Is there a connection between COVID-19 and hearing loss? Well, researchers are on the hunt to find out.
We all know how a nasty cold affects our ears – Muffled sounds, a feeling of fullness, and even hearing loss when there is an unusually large amount of fluid in the ear.
COVID-19 isn’t exempt from these symptoms.
The virus is known to migrate to different parts of the body, sinus, lungs, heart, and kidneys, and now we can add the middle ear to the list. The virus, SARS-CoV-2, has been detected in the middle ear of COVID-19 patients, and there is a concern as a result.
Associate professor of otolaryngology, C. Matthew Stewart, explained that infection in that part of the body could lead to a whole host of symptoms associated with other types of viral infections in that area. Severe inflammation leads to tinnitus, dizziness, imbalance, and more, which can persist even after other illness symptoms have subsided.
Certain medications used to tread Covid-19 are ototoxic and could cause hearing loss. While there is not enough evidence to draw a direct link between a SARS-CoV-2 infection and hearing problems, it could be said that there are other factors, such as these medications, which are certainly playing their role. Stewart says that the researcher’s understanding could be confounded due to the uncertainty between hearing loss caused by a viral infection on the one hand, and the ototoxic treatment on the other.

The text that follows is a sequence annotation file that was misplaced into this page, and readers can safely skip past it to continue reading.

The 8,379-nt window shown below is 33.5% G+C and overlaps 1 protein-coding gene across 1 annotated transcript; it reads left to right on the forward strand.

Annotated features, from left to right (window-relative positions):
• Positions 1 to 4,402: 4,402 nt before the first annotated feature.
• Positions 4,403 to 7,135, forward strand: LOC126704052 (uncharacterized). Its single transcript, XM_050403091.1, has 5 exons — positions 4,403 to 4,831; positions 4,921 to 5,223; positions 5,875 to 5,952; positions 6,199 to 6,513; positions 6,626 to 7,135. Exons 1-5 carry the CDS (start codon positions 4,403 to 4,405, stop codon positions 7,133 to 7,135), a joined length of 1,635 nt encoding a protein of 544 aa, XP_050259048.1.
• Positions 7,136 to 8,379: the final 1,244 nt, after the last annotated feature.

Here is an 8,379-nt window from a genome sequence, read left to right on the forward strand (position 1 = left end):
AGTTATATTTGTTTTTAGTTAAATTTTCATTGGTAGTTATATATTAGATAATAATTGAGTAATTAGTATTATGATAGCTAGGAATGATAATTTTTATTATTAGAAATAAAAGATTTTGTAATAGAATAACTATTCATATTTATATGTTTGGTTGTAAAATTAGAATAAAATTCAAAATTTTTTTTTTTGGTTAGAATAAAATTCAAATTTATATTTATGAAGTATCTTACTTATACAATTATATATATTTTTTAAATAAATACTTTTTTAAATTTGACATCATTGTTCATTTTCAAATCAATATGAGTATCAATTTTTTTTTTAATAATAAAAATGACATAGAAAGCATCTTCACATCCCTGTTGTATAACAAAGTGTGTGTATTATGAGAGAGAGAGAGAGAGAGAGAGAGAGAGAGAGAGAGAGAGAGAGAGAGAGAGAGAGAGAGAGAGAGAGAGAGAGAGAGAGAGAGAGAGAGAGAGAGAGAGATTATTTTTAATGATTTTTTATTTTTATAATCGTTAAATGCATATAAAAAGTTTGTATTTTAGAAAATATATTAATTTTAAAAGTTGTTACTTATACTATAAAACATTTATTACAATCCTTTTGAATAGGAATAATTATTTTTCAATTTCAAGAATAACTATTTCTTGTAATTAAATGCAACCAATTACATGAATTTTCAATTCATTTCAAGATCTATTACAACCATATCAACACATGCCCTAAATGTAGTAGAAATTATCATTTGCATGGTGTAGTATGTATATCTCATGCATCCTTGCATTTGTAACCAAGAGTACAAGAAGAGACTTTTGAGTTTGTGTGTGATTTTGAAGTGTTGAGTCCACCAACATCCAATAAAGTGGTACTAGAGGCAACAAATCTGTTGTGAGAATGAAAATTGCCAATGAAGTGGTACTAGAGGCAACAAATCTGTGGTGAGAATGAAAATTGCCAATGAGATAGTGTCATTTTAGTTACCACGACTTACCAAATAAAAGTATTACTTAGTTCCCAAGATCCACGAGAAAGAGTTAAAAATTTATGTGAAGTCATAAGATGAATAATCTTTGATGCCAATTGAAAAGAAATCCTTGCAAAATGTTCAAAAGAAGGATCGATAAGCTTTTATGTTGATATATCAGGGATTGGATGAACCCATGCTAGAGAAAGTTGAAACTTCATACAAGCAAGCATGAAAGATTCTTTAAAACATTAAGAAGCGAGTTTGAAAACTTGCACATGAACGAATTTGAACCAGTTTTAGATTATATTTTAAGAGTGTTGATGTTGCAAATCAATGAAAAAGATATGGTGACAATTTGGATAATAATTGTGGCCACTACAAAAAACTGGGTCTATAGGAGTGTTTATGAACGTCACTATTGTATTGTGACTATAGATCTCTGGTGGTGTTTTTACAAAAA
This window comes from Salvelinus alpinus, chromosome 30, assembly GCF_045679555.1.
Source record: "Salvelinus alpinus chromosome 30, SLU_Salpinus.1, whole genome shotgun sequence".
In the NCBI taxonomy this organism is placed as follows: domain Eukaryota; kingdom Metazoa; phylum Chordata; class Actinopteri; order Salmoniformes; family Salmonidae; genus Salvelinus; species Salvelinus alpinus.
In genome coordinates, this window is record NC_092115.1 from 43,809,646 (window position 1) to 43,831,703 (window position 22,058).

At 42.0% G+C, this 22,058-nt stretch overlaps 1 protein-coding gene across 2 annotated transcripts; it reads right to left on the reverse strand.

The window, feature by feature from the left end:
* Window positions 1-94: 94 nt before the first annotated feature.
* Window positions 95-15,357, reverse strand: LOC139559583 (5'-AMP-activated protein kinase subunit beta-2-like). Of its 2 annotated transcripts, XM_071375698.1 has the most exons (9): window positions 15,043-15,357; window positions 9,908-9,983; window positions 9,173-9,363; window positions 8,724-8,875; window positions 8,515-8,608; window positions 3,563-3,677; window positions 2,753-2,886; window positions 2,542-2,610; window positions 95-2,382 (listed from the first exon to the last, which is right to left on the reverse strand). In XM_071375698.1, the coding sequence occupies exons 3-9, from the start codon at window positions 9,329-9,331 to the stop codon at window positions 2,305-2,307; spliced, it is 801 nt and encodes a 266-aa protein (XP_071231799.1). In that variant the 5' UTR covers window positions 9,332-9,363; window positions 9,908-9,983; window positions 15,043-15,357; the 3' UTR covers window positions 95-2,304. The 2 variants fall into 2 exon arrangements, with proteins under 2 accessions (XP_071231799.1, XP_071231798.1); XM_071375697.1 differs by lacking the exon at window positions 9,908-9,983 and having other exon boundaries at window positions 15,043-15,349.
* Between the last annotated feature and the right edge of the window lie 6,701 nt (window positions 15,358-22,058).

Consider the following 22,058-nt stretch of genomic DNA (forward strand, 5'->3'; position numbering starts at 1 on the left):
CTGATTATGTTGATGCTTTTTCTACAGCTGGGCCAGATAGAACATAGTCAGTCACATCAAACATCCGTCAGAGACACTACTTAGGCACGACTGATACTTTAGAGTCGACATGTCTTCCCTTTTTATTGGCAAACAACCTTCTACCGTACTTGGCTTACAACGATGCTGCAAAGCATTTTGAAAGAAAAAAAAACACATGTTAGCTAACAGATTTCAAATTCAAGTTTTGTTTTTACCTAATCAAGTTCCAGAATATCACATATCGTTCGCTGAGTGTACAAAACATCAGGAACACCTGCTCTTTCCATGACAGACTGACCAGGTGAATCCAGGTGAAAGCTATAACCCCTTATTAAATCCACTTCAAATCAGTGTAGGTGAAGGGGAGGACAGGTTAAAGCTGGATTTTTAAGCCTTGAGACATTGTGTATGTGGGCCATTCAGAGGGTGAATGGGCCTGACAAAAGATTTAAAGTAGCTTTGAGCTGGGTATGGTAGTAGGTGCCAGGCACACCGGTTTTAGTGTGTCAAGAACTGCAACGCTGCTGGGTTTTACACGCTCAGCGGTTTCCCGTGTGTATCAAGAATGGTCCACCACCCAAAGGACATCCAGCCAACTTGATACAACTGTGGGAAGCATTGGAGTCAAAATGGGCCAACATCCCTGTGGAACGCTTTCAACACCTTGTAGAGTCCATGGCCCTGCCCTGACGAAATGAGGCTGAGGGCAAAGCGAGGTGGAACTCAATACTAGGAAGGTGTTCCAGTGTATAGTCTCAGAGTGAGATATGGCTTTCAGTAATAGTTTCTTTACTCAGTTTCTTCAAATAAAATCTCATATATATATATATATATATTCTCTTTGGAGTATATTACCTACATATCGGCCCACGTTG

The safety measures enforced, such as social distancing and the wearing of face masks, which obscure facial cues, have also inadvertently made many people aware that they have a hearing loss that they didn’t realize they had beforehand. “For most people, it’s not much of an issue. But in elderly patients who may already have some hearing loss, this can sometimes push them to the point where they’re having difficulty understanding speech,” Steward said.
The public can expect to see more hearing-specific studies surface. If you experience worsening or sudden hearing loss in the meantime, contact us right away at (786) 627-7858. Early treatment can prevent permanent damage in some instances.